Pet microchipping is a method of ID that will increase the likelihood of finding your pets should they go missing. This is an important service for pet owners to consider for their pets.
Story and Photography by Paula Antolini
September 30, 2014 4:19PM EDT
The “DAWS 25th Annual Dog Walk for Animals” took place on September 28, 2014, under sunny skies and hotter temperatures than normal, but there was a good turnout nonetheless for the non-competitive leisurely walk for dogs and cats and their owners to help raise funds and awareness for the Danbury Animal Welfare Society. Owners arrived with their pets, large and small, eager to support the cause. Vendors were there showing pet products and giving information of interest to pet owners.
At the DAWS event this year, Pet Microchipping is a special service that was offered by the Connecticut State Animal Response Team (CTSART). This is an important service for pet owners to consider for their pets. Pet microchipping is a method of ID that will increase the likelihood of finding your pets should they go missing.
CTSART of Region 5 was on hand offering the pet microchipping, done by Ridgefield veterinarian Dr. Donna Cobelli, who is also the CTSART Region 5 Team leader. Many residents took advantage of this service and had their pets microchipped at the event. The pet microchipping was done inside the Clifford J. Hurgin Municipal Center at a cost of only $20.00.
A microchip is about the size of a large grain of rice and is planted under your pet’s skin, between the shoulder blades. Each chip is pre-numbered and owners receive an ID tag to match that number, which is entered into a database along with the owner’s contact information. After insertion, the microchip is then checked with an instrument that reads the number electronically, to insure it is working properly.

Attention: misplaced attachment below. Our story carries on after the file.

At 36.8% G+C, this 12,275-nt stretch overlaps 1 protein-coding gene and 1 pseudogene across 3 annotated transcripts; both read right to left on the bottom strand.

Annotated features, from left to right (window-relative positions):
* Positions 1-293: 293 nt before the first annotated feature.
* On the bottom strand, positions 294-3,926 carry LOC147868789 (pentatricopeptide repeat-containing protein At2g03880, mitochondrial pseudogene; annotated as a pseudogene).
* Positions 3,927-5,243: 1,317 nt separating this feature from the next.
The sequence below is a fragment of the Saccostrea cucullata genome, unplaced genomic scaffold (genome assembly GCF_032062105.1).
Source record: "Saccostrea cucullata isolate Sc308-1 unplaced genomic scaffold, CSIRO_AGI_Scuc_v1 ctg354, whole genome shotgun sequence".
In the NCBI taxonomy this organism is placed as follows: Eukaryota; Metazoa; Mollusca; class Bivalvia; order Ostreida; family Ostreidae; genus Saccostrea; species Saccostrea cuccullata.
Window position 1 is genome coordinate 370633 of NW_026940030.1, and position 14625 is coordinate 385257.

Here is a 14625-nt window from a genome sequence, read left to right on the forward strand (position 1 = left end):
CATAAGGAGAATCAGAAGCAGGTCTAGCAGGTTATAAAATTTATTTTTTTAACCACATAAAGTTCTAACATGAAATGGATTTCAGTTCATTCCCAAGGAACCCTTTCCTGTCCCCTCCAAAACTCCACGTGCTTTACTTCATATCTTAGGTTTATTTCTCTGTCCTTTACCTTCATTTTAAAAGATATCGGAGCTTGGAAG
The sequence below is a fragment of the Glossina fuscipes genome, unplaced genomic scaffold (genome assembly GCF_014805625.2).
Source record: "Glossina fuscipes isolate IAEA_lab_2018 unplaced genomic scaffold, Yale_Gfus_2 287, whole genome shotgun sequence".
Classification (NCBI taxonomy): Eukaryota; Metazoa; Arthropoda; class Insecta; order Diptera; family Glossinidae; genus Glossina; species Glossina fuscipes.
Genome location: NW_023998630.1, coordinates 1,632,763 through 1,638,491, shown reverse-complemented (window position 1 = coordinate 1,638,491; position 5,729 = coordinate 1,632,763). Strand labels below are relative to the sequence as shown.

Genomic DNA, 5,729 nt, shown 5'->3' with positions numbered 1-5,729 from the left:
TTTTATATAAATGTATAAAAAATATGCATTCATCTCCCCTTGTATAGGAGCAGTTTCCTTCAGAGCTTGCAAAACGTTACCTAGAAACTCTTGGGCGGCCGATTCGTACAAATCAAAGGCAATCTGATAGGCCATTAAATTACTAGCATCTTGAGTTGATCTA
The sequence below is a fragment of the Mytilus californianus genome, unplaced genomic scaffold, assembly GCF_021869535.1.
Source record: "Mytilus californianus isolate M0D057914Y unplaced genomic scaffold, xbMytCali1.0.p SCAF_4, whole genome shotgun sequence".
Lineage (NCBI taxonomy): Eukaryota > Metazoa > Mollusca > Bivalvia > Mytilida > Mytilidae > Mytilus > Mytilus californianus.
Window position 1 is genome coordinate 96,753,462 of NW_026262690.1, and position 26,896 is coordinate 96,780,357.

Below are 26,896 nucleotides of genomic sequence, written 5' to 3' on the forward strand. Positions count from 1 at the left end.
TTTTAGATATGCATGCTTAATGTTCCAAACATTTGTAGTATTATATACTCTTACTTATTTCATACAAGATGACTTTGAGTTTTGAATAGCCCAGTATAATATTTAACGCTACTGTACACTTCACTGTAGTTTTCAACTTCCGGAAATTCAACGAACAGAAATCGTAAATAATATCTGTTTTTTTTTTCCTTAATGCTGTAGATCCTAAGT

When lost or stolen pets arrive at an animal control facility, veterinary office or animal shelter, they are scanned for a microchip. If a microchip is found, the recovery service is contacted. When your pet is identified, you will be connected with the rescuer to be reunited.
It is important for pet owners to consider a microchip because it is advantageous for your pet to have a safety net that goes beyond collars and tags. It can greatly improve your lost pet’s chances of returning home.
The Connecticut State Animal Response Team (CTSART) program is a collaboration among government agencies, not-for-profit organizations, industry, and volunteers for preparing and responding to animal needs in disasters. It is a public-private partnership, organized to prepare our state for any disaster that involves domestic animals in Connecticut. CTSART is the signature program of the Connecticut Veterinary Medical Foundation.
For more information about CTSART click here.